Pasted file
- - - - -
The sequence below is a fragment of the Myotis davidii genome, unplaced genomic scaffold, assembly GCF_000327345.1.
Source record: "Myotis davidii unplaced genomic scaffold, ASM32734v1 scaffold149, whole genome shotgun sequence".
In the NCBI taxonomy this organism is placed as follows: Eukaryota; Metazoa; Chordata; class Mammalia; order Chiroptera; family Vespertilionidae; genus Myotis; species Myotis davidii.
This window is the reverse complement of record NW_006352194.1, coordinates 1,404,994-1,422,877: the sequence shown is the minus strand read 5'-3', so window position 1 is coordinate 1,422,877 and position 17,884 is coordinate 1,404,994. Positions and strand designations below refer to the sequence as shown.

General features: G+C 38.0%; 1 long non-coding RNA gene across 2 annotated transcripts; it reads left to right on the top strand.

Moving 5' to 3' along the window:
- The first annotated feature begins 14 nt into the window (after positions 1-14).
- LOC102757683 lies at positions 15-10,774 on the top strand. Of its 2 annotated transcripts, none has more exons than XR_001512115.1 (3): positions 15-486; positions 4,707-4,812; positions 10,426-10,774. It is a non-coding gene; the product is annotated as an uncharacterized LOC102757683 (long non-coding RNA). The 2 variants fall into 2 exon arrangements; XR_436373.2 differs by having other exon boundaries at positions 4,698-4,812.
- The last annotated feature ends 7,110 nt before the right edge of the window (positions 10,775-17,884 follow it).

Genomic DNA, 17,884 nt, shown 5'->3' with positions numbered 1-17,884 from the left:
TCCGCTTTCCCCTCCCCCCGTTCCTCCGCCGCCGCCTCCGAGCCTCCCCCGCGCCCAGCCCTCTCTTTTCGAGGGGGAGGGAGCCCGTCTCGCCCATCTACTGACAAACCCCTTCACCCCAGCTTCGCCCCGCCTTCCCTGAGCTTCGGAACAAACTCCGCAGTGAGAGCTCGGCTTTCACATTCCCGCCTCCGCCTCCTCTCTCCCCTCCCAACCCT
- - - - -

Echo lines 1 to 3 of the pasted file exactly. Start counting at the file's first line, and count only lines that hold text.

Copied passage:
The sequence below is a fragment of the Myotis davidii genome, unplaced genomic scaffold, assembly GCF_000327345.1.
Source record: "Myotis davidii unplaced genomic scaffold, ASM32734v1 scaffold149, whole genome shotgun sequence".
In the NCBI taxonomy this organism is placed as follows: Eukaryota; Metazoa; Chordata; class Mammalia; order Chiroptera; family Vespertilionidae; genus Myotis; species Myotis davidii.